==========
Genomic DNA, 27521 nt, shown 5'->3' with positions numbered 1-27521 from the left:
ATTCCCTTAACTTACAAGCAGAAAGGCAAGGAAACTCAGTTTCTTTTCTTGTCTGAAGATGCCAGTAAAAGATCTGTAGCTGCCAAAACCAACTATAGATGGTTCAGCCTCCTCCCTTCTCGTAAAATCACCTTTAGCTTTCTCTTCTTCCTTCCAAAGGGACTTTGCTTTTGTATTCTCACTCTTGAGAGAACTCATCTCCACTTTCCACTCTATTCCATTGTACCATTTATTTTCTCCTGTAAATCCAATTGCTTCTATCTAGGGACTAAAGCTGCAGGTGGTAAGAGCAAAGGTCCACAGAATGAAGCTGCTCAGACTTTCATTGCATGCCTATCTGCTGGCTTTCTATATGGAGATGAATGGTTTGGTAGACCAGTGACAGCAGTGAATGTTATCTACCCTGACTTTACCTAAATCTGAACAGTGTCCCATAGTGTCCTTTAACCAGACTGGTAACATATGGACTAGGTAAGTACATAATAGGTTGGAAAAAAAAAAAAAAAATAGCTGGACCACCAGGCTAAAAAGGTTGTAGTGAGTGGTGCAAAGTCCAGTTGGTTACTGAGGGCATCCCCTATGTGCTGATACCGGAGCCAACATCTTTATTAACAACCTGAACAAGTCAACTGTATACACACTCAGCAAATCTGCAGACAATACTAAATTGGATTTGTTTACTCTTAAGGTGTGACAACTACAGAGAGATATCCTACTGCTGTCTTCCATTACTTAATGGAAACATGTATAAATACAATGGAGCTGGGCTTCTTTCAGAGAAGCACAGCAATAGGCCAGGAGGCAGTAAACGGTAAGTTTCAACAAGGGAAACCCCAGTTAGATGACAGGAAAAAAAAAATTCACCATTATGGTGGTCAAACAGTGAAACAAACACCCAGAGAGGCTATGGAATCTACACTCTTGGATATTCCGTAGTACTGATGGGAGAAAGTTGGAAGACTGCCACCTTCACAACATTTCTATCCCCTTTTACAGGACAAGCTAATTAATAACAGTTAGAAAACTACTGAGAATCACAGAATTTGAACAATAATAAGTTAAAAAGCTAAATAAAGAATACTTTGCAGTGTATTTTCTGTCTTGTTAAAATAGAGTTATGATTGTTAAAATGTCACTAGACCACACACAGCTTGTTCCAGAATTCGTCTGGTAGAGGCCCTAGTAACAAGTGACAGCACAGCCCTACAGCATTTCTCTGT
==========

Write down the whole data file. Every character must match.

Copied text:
Genomic DNA, 27521 nt, shown 5'->3' with positions numbered 1-27521 from the left:
ATTCCCTTAACTTACAAGCAGAAAGGCAAGGAAACTCAGTTTCTTTTCTTGTCTGAAGATGCCAGTAAAAGATCTGTAGCTGCCAAAACCAACTATAGATGGTTCAGCCTCCTCCCTTCTCGTAAAATCACCTTTAGCTTTCTCTTCTTCCTTCCAAAGGGACTTTGCTTTTGTATTCTCACTCTTGAGAGAACTCATCTCCACTTTCCACTCTATTCCATTGTACCATTTATTTTCTCCTGTAAATCCAATTGCTTCTATCTAGGGACTAAAGCTGCAGGTGGTAAGAGCAAAGGTCCACAGAATGAAGCTGCTCAGACTTTCATTGCATGCCTATCTGCTGGCTTTCTATATGGAGATGAATGGTTTGGTAGACCAGTGACAGCAGTGAATGTTATCTACCCTGACTTTACCTAAATCTGAACAGTGTCCCATAGTGTCCTTTAACCAGACTGGTAACATATGGACTAGGTAAGTACATAATAGGTTGGAAAAAAAAAAAAAAAATAGCTGGACCACCAGGCTAAAAAGGTTGTAGTGAGTGGTGCAAAGTCCAGTTGGTTACTGAGGGCATCCCCTATGTGCTGATACCGGAGCCAACATCTTTATTAACAACCTGAACAAGTCAACTGTATACACACTCAGCAAATCTGCAGACAATACTAAATTGGATTTGTTTACTCTTAAGGTGTGACAACTACAGAGAGATATCCTACTGCTGTCTTCCATTACTTAATGGAAACATGTATAAATACAATGGAGCTGGGCTTCTTTCAGAGAAGCACAGCAATAGGCCAGGAGGCAGTAAACGGTAAGTTTCAACAAGGGAAACCCCAGTTAGATGACAGGAAAAAAAAAATTCACCATTATGGTGGTCAAACAGTGAAACAAACACCCAGAGAGGCTATGGAATCTACACTCTTGGATATTCCGTAGTACTGATGGGAGAAAGTTGGAAGACTGCCACCTTCACAACATTTCTATCCCCTTTTACAGGACAAGCTAATTAATAACAGTTAGAAAACTACTGAGAATCACAGAATTTGAACAATAATAAGTTAAAAAGCTAAATAAAGAATACTTTGCAGTGTATTTTCTGTCTTGTTAAAATAGAGTTATGATTGTTAAAATGTCACTAGACCACACACAGCTTGTTCCAGAATTCGTCTGGTAGAGGCCCTAGTAACAAGTGACAGCACAGCCCTACAGCATTTCTCTGT